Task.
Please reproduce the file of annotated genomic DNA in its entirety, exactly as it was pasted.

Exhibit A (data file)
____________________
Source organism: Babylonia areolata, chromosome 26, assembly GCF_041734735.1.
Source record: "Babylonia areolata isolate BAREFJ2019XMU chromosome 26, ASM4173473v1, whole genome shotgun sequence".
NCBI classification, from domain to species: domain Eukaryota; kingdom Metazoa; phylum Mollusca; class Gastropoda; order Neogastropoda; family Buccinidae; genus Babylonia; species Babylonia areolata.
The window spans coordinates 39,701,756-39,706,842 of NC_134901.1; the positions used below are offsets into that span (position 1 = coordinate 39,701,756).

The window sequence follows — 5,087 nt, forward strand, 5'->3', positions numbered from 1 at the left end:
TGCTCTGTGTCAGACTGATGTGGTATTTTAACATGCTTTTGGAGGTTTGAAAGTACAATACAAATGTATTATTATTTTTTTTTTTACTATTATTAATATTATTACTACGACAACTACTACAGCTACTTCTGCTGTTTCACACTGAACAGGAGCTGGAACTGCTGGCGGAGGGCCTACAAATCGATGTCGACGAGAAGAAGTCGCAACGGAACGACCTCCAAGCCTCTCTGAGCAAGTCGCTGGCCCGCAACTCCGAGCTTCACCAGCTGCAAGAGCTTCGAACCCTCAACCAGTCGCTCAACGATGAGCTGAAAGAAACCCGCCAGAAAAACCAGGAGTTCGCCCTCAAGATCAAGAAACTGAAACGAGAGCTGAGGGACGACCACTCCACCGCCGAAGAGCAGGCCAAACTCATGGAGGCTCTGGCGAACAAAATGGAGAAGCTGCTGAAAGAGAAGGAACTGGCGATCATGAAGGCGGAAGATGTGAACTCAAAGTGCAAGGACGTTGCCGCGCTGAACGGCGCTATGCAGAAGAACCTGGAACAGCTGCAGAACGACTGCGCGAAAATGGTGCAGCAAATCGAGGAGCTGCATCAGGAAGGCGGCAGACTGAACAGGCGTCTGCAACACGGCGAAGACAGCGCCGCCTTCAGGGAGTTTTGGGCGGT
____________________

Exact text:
Source organism: Babylonia areolata, chromosome 26, assembly GCF_041734735.1.
Source record: "Babylonia areolata isolate BAREFJ2019XMU chromosome 26, ASM4173473v1, whole genome shotgun sequence".
NCBI classification, from domain to species: domain Eukaryota; kingdom Metazoa; phylum Mollusca; class Gastropoda; order Neogastropoda; family Buccinidae; genus Babylonia; species Babylonia areolata.
The window spans coordinates 39,701,756-39,706,842 of NC_134901.1; the positions used below are offsets into that span (position 1 = coordinate 39,701,756).

The window sequence follows — 5,087 nt, forward strand, 5'->3', positions numbered from 1 at the left end:
TGCTCTGTGTCAGACTGATGTGGTATTTTAACATGCTTTTGGAGGTTTGAAAGTACAATACAAATGTATTATTATTTTTTTTTTTACTATTATTAATATTATTACTACGACAACTACTACAGCTACTTCTGCTGTTTCACACTGAACAGGAGCTGGAACTGCTGGCGGAGGGCCTACAAATCGATGTCGACGAGAAGAAGTCGCAACGGAACGACCTCCAAGCCTCTCTGAGCAAGTCGCTGGCCCGCAACTCCGAGCTTCACCAGCTGCAAGAGCTTCGAACCCTCAACCAGTCGCTCAACGATGAGCTGAAAGAAACCCGCCAGAAAAACCAGGAGTTCGCCCTCAAGATCAAGAAACTGAAACGAGAGCTGAGGGACGACCACTCCACCGCCGAAGAGCAGGCCAAACTCATGGAGGCTCTGGCGAACAAAATGGAGAAGCTGCTGAAAGAGAAGGAACTGGCGATCATGAAGGCGGAAGATGTGAACTCAAAGTGCAAGGACGTTGCCGCGCTGAACGGCGCTATGCAGAAGAACCTGGAACAGCTGCAGAACGACTGCGCGAAAATGGTGCAGCAAATCGAGGAGCTGCATCAGGAAGGCGGCAGACTGAACAGGCGTCTGCAACACGGCGAAGACAGCGCCGCCTTCAGGGAGTTTTGGGCGGT